Game Systems Breakdown

Final Fantasy VIII is one of those games that has its supporters and its haters. I'm generally a big fan of the game, and while I can't stand some parts (like the "romance"), my favorite thing about the game are its unique character advancement systems. They are so flexible that, unfortunately, they are incredibly easy to break. A lot of people seem to hate FFVIII because "all you do is summon," and while that's far from the only strategy (or even the best one), it does work, and it's not very exciting. So let me begin with what not to do if you actually want to enjoy the game.

What Not To Do

The two most frequent complaints I hear about FFVIII (in terms of game mechanics) are that "summoning is boring" and "drawing is boring." These are both true, which is why I try to minimize both. And the truth is that while both strategies are very easy to implement, neither one is actually terribly efficient.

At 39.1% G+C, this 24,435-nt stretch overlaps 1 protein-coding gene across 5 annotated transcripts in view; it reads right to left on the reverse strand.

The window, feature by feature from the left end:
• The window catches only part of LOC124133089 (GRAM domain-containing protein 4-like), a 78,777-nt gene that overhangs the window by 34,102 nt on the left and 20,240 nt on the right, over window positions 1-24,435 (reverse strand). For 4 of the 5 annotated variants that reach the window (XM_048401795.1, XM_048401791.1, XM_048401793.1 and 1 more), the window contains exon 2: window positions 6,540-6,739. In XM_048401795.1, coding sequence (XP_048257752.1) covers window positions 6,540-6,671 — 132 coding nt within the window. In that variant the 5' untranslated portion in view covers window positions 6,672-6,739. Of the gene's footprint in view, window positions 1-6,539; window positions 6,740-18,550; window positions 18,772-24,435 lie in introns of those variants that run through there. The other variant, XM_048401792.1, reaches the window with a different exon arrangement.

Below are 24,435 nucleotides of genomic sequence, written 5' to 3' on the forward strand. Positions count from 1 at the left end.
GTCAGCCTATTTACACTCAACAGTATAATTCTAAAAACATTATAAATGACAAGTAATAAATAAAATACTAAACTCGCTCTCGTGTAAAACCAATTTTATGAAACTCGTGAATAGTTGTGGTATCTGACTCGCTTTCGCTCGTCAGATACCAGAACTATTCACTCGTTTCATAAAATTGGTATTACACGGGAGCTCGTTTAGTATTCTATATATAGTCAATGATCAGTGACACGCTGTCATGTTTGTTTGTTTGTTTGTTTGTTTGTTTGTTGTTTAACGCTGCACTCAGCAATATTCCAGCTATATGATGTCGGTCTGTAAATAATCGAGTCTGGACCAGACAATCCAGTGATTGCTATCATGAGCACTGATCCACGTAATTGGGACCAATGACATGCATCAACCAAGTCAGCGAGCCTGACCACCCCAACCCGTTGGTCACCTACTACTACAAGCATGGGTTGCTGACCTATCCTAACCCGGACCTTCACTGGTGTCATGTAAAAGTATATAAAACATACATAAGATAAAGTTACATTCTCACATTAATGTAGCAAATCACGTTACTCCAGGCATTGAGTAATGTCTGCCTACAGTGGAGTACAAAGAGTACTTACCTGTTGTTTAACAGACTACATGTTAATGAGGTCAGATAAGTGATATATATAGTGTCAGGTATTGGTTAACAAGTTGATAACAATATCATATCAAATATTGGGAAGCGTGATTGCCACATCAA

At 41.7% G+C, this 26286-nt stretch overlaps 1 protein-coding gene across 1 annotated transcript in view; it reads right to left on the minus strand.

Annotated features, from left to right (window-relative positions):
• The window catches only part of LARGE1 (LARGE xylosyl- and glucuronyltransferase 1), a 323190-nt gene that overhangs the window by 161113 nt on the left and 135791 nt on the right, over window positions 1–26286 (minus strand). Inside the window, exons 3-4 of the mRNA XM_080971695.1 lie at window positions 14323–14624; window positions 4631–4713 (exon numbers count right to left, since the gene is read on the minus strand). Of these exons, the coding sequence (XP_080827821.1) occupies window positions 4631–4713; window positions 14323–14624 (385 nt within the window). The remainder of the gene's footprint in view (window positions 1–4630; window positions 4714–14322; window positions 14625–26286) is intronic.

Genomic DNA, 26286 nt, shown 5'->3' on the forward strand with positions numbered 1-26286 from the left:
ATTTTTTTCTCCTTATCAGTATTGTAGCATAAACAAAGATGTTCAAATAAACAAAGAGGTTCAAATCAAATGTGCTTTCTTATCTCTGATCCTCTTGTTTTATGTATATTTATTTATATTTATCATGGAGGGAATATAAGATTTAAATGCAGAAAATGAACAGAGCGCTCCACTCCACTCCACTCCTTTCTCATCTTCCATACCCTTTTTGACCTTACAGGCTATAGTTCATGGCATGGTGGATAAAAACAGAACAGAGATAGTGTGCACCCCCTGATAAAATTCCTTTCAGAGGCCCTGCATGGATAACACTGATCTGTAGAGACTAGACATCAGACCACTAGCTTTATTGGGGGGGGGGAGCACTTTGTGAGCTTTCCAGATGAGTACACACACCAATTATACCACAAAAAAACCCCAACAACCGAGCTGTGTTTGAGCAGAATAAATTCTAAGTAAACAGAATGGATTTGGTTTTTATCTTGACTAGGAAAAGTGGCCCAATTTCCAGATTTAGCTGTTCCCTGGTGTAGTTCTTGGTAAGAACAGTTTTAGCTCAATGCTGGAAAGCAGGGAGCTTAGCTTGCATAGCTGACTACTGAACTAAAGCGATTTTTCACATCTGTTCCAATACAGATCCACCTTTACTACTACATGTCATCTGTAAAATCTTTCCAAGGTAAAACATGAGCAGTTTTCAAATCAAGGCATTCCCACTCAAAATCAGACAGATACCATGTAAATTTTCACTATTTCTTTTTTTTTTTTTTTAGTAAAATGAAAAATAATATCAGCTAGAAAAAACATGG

Constant Summoning

GFs are extremely powerful in FFVIII, and with the exception of some of the rarer spells, they're the only way to hit multiple enemies with a single attack. Plus they're free to use and have no real downside aside from the length of their animation. Hell, the game defaults to having GFs learn the SumMag+% abilities first. Most importantly, GFs allow you to make elemental attacks without sacrificing spells, which you need to keep junctioned to your stats.

The real issue here is that watching the same unskippable summon animation hundreds of times is just not fun. Fortunately, there are good reasons not to summon. First and foremost, the damage you deal with a GF isn't based on your stats, so all those nice junctions you have staying pristine don't actually help. You can deal quite a bit of damage with spells with a high Magic stat. Admittedly, nothing is beating the per-hit damage of a tricked-out Eden, but in the minutes the animation takes you can get off a number of powerful single attacks.